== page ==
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Fuzzy logic seemed like an active area of research in machine learning and data mining back when I was in grad school (early 2000s). Fuzzy inference systems, fuzzy c-means, fuzzy versions of the various neural network and support vector machine architectures were all being taught in grad courses and discussed in conferences.

Since I've started paying attention to ML again (~2013), Fuzzy Logic seems to have dropped off the map completely and its absence from the current ML landscape is conspicuous given all the AI hype.

Was this a case of a topic simply falling out of fashion, or was there a specific limitation of fuzzy logic and fuzzy inference that led to the topic being abandoned by researchers?

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    $\begingroup$ The words current, conspicuous, and hype in that one sentence answer the question. The AI hype is really singularity, technopoly, and deep learning hype masquerading as AI. Singularity ideas lack proof or even evidence. There is no POC for general intelligence including in humans -- watch the news -- and Google APIs don't exhibit intelligence using the pre-WWII definition of it. We've moved the goal to create the illusion of achievement. Deep learning is the programming 18th century mathematics into 21st century calculators, but it works as it should in business so everyone gets paid. $\endgroup$ – FelicityC Oct 26 '18 at 17:42
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Fuzzy logic is not down trending. It's a common architecture selection for systems that require the representation of uncertainty in changing rules. The domains include work-flow control, aeronautics, chemical plant engineering, automated defense of cyber-attack, building systems, and business intelligence.

In natural language processing, it's up-trending under other names. Semantic nets are a logical structure with strengths assigned between nodes of the net based on meta rules, which is reminiscent of early fuzzy logic software.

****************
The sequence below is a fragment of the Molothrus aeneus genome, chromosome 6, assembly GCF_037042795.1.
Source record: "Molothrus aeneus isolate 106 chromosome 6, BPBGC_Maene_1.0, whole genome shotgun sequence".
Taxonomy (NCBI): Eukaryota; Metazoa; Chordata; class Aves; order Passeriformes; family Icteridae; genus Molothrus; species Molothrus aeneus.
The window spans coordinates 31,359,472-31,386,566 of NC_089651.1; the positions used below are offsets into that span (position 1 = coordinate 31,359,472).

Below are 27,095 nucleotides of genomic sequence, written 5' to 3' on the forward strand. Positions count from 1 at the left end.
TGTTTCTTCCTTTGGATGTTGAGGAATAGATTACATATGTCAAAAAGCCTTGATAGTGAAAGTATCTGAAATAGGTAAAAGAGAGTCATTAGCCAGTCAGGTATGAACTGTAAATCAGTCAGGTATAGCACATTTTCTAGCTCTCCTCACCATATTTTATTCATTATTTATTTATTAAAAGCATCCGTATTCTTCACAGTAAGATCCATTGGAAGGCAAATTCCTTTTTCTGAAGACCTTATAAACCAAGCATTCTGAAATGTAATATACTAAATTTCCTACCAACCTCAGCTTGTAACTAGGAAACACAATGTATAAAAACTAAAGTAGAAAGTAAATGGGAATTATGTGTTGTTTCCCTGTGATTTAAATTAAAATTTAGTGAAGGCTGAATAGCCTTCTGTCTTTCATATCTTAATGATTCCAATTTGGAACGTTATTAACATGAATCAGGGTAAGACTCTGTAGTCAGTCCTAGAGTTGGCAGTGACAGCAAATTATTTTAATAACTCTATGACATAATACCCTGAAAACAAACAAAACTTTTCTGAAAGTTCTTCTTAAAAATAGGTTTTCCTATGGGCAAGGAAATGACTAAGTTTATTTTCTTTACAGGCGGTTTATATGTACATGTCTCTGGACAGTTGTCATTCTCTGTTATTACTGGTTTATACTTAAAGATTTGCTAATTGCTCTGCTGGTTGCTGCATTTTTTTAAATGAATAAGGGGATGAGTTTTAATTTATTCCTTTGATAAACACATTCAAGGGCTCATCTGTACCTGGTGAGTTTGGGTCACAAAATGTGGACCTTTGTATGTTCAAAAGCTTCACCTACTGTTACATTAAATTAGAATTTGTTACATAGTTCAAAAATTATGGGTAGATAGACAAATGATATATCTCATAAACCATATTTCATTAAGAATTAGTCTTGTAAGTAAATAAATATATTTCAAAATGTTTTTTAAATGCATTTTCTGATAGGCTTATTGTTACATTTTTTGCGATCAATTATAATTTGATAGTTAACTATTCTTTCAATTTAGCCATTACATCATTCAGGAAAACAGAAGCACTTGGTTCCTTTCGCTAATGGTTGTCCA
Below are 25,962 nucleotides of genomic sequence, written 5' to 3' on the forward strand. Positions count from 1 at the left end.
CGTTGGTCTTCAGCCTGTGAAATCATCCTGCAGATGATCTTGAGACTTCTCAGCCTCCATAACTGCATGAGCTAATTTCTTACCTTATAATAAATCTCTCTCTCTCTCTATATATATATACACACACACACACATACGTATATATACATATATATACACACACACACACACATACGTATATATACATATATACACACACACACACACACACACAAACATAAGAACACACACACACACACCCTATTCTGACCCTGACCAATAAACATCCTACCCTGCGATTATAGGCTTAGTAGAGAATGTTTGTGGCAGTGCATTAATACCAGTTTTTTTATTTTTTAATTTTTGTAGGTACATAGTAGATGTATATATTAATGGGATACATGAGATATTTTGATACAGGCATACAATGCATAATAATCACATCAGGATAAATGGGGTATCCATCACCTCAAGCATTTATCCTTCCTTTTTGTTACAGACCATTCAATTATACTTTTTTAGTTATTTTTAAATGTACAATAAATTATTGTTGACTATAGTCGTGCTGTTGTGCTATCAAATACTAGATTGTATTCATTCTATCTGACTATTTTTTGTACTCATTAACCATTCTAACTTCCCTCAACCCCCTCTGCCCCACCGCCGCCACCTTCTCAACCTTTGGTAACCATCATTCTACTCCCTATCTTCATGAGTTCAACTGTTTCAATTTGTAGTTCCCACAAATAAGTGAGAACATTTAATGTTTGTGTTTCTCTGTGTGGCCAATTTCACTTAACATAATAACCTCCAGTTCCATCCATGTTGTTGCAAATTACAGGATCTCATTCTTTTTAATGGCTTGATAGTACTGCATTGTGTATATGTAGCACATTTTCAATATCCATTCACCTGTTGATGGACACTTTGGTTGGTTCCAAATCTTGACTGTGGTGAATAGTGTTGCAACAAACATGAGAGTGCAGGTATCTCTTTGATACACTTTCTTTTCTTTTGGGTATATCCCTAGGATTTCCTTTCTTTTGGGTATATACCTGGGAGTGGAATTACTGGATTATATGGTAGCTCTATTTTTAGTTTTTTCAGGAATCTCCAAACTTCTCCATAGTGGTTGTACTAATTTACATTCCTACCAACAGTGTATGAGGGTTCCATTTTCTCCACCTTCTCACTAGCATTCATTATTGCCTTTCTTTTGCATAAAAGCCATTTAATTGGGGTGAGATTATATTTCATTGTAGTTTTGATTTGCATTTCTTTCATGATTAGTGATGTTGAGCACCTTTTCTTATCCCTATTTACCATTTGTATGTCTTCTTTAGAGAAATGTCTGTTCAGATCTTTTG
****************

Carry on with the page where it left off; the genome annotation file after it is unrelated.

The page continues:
For instance, the rule might be that a word that ends with -ly before a word associated with action may be an adverb modifying a verb in English, but it is not always the case. The rule's application is not smooth, meaning non-probabilistic. It is fuzzy.

There is no way to create a grammar for common speech or writing in any natural language. Language is dynamic and as practically non-deterministic as wind vectors. That's why grammar is a down-trending word among linguists and people working in NLP.

Cognition is expected to require fuzzy valuations to the black and white nature of early production systems developed at MIT, Cambridge, the U.S. Navy, Yale U, and other locations in Eurasia. People develop rules in their cortex and they rise and drop in probability when decisions are made after the rule seemed to have worked or didn't.

The logic that works to prove a math theorem may require discrete inference, but people are smart when they can weigh alternatives and apply rules in unique ways to partial data and limited experience.

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Fuzzy logic itself is not bad, it is a good starting point for injecting expert knowledge into a pid control system. It is used in classical engineering lectures. Instead of describing a system only a by function like y=sin(x), the formula can be extended with sliding modes.

Fuzzy logic was used for approximate reasoning. It was the first attempt in modeling knowledge based systems. So called qualitative reasoning with fuzzy sets allows to utilize domain specific knowledge in an expert system. It was replaced by more sophisticated techniques like domain specific languages, ontologies and semantic networks which are more close to human knowledge.

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    $\begingroup$ Thank you for trying to accommodate non-English speakers! While English may not be the most commonly spoken language now, it is the official language of Stack Exchange (except on certain sites) - see also this SO blog post, especially the ending. I've therefore rolled back your edit. $\endgroup$ – Ben N Oct 26 '18 at 3:11
  • $\begingroup$ That English is everywhere and is accepted as a global lingua-franca is only true for the past. Nowadays the situation has changed and the people are preferring their own local language. Forcing somebody to learn English doesn't make much sense. $\endgroup$ – Manuel Rodriguez Oct 26 '18 at 6:03
  • $\begingroup$ @ManuelRodriguez That makes no sense. A lingua-franca is a common language people use to communicate. People using their own local languages has nothing to do with lingua-francas $\endgroup$ – Daniel Oct 26 '18 at 23:01

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